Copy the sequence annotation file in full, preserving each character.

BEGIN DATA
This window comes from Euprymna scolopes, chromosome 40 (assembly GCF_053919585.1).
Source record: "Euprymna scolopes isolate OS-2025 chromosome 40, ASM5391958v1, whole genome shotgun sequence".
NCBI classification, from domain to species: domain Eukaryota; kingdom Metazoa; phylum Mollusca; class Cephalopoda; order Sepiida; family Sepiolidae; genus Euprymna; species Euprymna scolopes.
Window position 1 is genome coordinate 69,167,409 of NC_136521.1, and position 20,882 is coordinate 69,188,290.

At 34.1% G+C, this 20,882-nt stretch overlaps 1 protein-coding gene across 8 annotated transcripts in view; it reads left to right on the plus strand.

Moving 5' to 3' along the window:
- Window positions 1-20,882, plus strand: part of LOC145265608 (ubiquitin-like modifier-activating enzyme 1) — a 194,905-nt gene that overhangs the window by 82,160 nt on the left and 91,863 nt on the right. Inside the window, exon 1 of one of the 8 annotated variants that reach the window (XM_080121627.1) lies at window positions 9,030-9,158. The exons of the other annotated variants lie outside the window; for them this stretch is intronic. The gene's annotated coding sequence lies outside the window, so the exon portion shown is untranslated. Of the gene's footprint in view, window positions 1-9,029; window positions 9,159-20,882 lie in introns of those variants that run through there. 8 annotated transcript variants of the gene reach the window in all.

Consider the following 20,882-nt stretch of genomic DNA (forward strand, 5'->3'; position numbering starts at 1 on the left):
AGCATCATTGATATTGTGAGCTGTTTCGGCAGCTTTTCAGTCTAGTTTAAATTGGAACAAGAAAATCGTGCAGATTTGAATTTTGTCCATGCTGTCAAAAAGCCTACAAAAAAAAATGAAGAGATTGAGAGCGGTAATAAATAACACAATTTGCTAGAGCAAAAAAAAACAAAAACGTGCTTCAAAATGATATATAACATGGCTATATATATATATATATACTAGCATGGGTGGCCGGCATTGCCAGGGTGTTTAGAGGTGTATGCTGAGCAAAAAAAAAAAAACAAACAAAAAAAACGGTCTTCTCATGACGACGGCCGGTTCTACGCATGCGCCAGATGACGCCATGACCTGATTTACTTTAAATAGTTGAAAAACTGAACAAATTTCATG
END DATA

This window comes from Euprymna scolopes, chromosome 40 (assembly GCF_053919585.1).
Source record: "Euprymna scolopes isolate OS-2025 chromosome 40, ASM5391958v1, whole genome shotgun sequence".
NCBI classification, from domain to species: domain Eukaryota; kingdom Metazoa; phylum Mollusca; class Cephalopoda; order Sepiida; family Sepiolidae; genus Euprymna; species Euprymna scolopes.
Window position 1 is genome coordinate 69,167,409 of NC_136521.1, and position 20,882 is coordinate 69,188,290.

At 34.1% G+C, this 20,882-nt stretch overlaps 1 protein-coding gene across 8 annotated transcripts in view; it reads left to right on the plus strand.

Moving 5' to 3' along the window:
- Window positions 1-20,882, plus strand: part of LOC145265608 (ubiquitin-like modifier-activating enzyme 1) — a 194,905-nt gene that overhangs the window by 82,160 nt on the left and 91,863 nt on the right. Inside the window, exon 1 of one of the 8 annotated variants that reach the window (XM_080121627.1) lies at window positions 9,030-9,158. The exons of the other annotated variants lie outside the window; for them this stretch is intronic. The gene's annotated coding sequence lies outside the window, so the exon portion shown is untranslated. Of the gene's footprint in view, window positions 1-9,029; window positions 9,159-20,882 lie in introns of those variants that run through there. 8 annotated transcript variants of the gene reach the window in all.

Consider the following 20,882-nt stretch of genomic DNA (forward strand, 5'->3'; position numbering starts at 1 on the left):
AGCATCATTGATATTGTGAGCTGTTTCGGCAGCTTTTCAGTCTAGTTTAAATTGGAACAAGAAAATCGTGCAGATTTGAATTTTGTCCATGCTGTCAAAAAGCCTACAAAAAAAAATGAAGAGATTGAGAGCGGTAATAAATAACACAATTTGCTAGAGCAAAAAAAAACAAAAACGTGCTTCAAAATGATATATAACATGGCTATATATATATATATATACTAGCATGGGTGGCCGGCATTGCCAGGGTGTTTAGAGGTGTATGCTGAGCAAAAAAAAAAAAACAAACAAAAAAAACGGTCTTCTCATGACGACGGCCGGTTCTACGCATGCGCCAGATGACGCCATGACCTGATTTACTTTAAATAGTTGAAAAACTGAACAAATTTCATG